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Looking back to the first Stromness Shopping Weeks

A scene from the very first Stromness Shopping Week in 1949. (pic by William Hourston / with permission from Liz Small)

By Patricia Long

The first Stromness Shopping Week was organised in three weeks. Mr W. C. Howard, manager of Argo’s, suggested it at the first meeting of the Stromness and West Mainland Chamber of Commerce, in late June 1949.

The best time for it was the third week in July, to coincide with the Kirkwall monthly holiday and the Stromness Regatta, so it was opened by Provost George Robertson on July 18.

Other than during the war, Stromness has always had to work hard to attract business. Provost Robertson said in his opening speech that the aim was “to keep Stromness very definitely on the shopping map” and he told an old Stromness story:

Said a business man to his neighbour, ‘How’s business the day, William?’ ‘Oh,’ replied he, ‘canna compleen, canna compleen – selt a Christian Herald, changed a penny and shawn a man whar the auld kirk is.’”

The week was a resounding success. All the shops decorated their windows and offered prizes and discounts. About 900 flags filled the street, as everyone hung out what they could find. Merriman’s electrical shop, then half-way up Porteous Brae, hooked up loudspeakers to provide music for the passers-by.

Even at such short notice, Stromness managed to get the “showies” to divert to the town. There was an amusement arcade in the Transit Shed, at the top of the North Pier, and the side-shows at the Market Green even included chairoplanes.

The mystery bus tour was on Tuesday. Provost Robertson had suggested that the tour might take its passengers to “parts of the mainland you have never seen since you were last carted there to a Sunday School picnic 20, 30 or 40 years ago”. He urged his audience to book but, of course, this didn’t happen and only one bus was laid on. Another five had to be hurriedly brought from Wishart’s Garage.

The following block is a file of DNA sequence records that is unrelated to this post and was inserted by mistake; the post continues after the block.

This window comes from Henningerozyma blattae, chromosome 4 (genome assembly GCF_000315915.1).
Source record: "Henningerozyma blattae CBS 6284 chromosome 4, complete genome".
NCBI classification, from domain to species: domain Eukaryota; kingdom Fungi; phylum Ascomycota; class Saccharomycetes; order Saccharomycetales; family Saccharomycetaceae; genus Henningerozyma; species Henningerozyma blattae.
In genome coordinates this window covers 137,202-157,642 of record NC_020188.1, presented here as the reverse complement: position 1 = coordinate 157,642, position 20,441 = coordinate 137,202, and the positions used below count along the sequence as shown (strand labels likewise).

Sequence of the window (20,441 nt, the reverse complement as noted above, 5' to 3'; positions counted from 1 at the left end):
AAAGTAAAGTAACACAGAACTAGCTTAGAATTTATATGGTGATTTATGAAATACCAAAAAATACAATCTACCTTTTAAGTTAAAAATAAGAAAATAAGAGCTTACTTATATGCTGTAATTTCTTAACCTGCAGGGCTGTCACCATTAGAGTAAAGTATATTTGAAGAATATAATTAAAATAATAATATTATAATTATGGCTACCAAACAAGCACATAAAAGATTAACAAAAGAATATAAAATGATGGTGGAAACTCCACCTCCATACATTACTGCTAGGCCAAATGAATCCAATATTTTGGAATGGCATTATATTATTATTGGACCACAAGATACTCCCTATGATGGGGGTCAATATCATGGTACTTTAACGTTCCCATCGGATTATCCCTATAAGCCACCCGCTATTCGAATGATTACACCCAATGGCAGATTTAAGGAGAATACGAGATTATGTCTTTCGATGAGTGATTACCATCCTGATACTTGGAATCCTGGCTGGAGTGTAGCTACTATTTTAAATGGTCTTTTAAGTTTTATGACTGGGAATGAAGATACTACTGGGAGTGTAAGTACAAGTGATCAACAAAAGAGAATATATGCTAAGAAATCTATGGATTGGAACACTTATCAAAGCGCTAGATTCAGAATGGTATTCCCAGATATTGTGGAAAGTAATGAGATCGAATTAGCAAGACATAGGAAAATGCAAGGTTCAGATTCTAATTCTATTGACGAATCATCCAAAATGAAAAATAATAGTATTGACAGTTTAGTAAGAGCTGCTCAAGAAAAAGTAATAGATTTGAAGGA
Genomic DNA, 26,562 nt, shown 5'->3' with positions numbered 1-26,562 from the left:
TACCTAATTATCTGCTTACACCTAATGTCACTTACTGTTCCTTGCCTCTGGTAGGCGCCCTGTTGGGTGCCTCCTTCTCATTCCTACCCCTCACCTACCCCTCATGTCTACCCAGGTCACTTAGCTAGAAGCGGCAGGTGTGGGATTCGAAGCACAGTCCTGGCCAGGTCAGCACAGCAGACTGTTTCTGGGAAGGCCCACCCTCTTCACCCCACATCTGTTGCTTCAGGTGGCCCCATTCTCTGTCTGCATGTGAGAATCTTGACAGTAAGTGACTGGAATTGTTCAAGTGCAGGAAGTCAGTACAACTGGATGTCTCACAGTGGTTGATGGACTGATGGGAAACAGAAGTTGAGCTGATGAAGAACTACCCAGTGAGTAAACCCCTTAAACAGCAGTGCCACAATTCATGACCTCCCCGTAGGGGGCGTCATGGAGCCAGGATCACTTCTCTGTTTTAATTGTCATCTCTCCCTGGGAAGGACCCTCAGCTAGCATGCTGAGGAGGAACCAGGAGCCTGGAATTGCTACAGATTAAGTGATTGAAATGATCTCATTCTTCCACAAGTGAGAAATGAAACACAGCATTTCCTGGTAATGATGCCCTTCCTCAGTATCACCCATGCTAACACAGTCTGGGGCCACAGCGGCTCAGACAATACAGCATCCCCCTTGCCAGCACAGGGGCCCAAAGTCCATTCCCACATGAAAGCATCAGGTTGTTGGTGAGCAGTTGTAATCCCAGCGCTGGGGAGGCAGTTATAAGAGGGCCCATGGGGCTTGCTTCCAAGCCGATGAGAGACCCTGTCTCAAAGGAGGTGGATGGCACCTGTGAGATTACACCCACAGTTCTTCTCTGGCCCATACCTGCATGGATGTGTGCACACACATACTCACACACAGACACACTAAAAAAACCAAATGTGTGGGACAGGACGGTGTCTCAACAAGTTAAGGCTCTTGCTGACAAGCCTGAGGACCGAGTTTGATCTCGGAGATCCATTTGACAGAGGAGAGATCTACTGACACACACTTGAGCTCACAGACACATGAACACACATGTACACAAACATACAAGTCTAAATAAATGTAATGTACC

On Wednesday there were sporting competitions at Ness, which culminated in a five-a-side hockey tournament. The men’s final, won by Dounby, was described in the Orkney Herald as being played “with a speed reminiscent of ice-hockey and an enthusiasm to win that might have been more appropriate on the battlefield”.

The week also held the Stromness Regatta, a Swimming Gala, a Football Tournament, the County Sheepdog Trials and a Bring and Buy Sale in the North Kirk that raised £425.

The tightrope walkers, The two Waldix, performing at Stromness golf course in 1953 – one of the very first acts to be brought north for Stromness Shopping Week. (Pic: William Hourston)

The week ended, as it always has, with a fancy-dress parade. The 100-yard long procession was led by the Kirkwall City Pipe Band and followed by hundreds of excited spectators. 4000 spectators lined the Market Green for the judging and presentation of prizes.

In 1950, the main attraction was the Wick Girls Pipe Band but there was plenty of home- grown entertainment. Nannie Gowans organised a concert by the youth of the town in the Town Hall. When her brother Johnnie was appointed Shopping Week organiser a few years later she ably assisted him. They are still remembered in Stromness for developing a bigger programme of events and bringing in big attractions, such as tightrope walkers, motorcycle display teams and the Globe of Death.

There had not been enough time to organise the suggested art exhibition for the first Shopping Week but it was there in 1950, organised by Stanley Cursiter, in the building now occupied by the Ell & Co Café.

The Swimming Gala in the harbour included a water-polo match, “…in which it was difficult to know who was playing who” and a display of water-skiing but the big event was the March of Time cavalcade organised by the Young Farmers at the Market Green, showing how farming had developed over the centuries.

First of all came cultivation, beginning with the man with the spade and pick… We saw the genuine old wooden plough of our great-grandfathers…. The lovely and lovable Clydesdales drawing the long-boarded plough and the 1950 tractor carrying its two-furrow at the tail and jogging along with a jaunty air.

Sowing, harvesting, threshing and the farmhouse kitchen went through similar progressions, all with a commentary by JGS Flett from Harray. The final scene was the farmer in his feather bed “where he rests amid all possible blessings of State and personal luxury and indulgence.”

The week ended with the parade, open air dancing and the first Shopping Week fireworks: a 45-minute display from the Inner Holm.

Patricia Long is a tourist guide based in Stenness with a particular interest in social history. A longer and more detailed version of this article is available at her website, www.aboutorkney.com